New Partnership Audit Rules Heading Our Way?

By:  Amanda Wilson

The budget bill introduced yesterday includes a proposal to revamp/streamline how partnerships are audited.  Specifically, it would repeal the  much maligned TEFRA (1982 Tax Equity and Fiscal Responsibility Act) rules.

The overall effect would mainly be that the electing large partnership rules would apply to most partnerships, including partnerships with a trust or pass-through entity as a partner.  It also gets rid of the tax matters partner (a position that can only go to a partner), and provides for a partnership representative that may be either a partner or non-partner.  This representative would be designated by the partnership with the sole authority to act on behalf of the partnership for partnership audit and judicial proceedings.  Finally, the statute of limitations would only look at the time that the partnership return was filed and any extensions granted by the partnership, rather than the partners’ individual statutes of limitations (doing away with the Rhone-Poulenc problem).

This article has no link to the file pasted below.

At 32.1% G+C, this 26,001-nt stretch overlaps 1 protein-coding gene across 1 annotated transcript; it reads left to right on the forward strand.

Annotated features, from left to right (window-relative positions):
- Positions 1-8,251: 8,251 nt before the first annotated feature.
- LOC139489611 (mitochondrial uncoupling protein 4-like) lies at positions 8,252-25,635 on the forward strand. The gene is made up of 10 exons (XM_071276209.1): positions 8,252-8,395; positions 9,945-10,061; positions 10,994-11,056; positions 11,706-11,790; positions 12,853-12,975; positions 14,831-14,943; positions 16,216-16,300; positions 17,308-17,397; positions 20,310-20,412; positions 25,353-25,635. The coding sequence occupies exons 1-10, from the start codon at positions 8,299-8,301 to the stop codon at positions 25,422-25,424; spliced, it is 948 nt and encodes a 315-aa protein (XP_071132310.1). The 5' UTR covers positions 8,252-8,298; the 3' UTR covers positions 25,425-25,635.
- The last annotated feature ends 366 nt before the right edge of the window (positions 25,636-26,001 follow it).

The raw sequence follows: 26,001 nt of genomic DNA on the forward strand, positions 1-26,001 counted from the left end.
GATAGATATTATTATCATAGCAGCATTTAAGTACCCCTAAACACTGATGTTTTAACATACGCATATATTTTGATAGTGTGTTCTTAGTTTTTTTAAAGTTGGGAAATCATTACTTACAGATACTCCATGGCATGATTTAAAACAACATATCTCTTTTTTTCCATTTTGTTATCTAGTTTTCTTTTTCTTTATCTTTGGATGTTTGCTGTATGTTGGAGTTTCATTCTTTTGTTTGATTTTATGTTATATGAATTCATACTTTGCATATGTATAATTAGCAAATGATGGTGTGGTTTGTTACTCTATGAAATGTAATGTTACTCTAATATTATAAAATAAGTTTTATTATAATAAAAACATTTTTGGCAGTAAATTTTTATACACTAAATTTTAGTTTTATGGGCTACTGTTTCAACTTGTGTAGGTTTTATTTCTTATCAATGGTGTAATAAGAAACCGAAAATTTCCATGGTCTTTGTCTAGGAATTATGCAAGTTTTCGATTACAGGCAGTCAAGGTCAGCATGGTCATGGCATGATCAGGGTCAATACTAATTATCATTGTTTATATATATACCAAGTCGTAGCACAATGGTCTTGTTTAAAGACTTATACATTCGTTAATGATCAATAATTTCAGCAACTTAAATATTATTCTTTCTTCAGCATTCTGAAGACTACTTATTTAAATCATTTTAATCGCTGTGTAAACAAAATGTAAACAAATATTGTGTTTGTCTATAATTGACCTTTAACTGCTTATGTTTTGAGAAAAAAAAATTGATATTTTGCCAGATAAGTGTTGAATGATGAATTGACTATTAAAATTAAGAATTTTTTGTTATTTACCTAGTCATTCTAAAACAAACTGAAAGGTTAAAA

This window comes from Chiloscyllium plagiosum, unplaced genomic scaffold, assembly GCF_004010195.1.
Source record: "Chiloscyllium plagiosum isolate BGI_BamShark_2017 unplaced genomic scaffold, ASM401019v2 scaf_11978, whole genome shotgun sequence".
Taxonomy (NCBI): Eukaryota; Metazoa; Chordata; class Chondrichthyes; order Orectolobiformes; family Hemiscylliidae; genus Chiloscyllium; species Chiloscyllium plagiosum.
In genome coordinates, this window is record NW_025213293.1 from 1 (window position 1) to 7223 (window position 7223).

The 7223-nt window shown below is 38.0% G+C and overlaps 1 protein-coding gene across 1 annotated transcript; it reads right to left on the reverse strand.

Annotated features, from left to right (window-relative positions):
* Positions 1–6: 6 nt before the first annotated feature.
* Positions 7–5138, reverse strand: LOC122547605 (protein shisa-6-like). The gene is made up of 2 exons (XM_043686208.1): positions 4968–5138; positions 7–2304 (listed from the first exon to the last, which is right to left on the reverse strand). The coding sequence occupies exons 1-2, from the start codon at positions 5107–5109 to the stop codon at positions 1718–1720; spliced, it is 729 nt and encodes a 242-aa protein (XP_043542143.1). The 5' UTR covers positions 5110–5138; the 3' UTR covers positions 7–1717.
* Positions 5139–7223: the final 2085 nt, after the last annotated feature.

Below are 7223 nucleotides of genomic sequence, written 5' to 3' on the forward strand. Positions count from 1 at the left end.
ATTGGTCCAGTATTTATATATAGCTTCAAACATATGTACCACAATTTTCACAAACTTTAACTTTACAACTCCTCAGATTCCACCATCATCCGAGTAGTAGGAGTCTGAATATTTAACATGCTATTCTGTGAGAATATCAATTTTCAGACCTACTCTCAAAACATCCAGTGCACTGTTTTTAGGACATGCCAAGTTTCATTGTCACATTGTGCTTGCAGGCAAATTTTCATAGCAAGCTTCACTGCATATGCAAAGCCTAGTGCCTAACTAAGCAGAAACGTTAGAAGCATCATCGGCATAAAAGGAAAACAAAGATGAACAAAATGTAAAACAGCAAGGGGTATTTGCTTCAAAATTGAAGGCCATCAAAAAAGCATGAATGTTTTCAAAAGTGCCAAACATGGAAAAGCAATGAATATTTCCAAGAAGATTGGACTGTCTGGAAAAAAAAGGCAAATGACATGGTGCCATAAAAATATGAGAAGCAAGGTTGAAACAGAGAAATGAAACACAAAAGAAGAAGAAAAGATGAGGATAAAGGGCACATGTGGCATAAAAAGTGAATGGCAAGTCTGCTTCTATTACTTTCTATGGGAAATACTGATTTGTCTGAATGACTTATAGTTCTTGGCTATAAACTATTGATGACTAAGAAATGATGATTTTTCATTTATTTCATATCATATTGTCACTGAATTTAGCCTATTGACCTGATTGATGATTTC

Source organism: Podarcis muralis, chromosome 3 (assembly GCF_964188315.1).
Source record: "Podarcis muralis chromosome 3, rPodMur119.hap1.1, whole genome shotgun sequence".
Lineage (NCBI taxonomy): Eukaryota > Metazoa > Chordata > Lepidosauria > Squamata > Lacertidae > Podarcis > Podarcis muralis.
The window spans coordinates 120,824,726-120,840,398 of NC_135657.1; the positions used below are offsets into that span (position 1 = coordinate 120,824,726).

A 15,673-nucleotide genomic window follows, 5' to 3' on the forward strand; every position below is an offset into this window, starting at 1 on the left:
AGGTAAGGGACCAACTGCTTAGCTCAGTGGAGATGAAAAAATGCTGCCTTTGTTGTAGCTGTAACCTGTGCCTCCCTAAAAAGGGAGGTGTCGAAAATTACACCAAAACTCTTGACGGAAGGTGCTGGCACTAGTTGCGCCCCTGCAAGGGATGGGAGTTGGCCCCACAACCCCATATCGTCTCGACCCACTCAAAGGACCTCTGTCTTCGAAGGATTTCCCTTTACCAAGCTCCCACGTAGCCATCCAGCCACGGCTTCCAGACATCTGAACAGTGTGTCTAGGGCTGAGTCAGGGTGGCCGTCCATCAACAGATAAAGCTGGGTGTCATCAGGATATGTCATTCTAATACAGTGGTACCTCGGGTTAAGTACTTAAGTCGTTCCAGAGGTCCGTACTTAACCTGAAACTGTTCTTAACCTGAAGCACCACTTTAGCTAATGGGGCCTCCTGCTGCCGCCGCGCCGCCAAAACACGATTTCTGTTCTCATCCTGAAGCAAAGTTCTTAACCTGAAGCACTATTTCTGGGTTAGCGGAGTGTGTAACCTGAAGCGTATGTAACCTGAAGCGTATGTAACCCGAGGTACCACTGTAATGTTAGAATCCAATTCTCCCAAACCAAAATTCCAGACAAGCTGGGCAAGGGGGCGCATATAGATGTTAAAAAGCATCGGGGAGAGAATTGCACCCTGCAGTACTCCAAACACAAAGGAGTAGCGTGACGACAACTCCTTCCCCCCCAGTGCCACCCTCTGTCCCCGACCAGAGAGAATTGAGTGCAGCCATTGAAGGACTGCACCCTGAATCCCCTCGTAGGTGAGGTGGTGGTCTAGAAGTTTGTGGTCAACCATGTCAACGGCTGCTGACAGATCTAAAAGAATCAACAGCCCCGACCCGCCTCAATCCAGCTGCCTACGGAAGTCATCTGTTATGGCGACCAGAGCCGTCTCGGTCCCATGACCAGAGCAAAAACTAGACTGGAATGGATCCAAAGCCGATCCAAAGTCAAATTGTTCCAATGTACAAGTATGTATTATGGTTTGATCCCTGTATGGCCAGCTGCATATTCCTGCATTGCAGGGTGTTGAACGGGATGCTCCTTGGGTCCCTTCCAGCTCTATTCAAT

Stay tuned for further developments!

New Florida LLC Act – Foreclosure Still a Possibility on Interests in Single-Member LLC’s


The Florida legislature has passed a bill that completely revises the Florida Limited Liability Company Act.  It is now awaiting the governor’s signature.  The new act keeps the provision added to the Florida Limited Liability Company Act last year as a result of the Olmstead case.  That provision allows a judgment creditor to foreclose on the interest of a member in a single-member LLC, but also specifically limits the remedy of a judgment creditor of a member of a multiple-member Florida LLC to a charging order.  Therefore, you should continue to consider using an LLC formed in Delaware (or any other state that limits a judgment creditor’s remedy to a charging order for both multiple-member and single-member LLC’s) for any single-member LLC that owns real estate or other valuable investment property.  On the other hand, a Florida LLC remains a good choice for a multi-member LLC that will own investment property.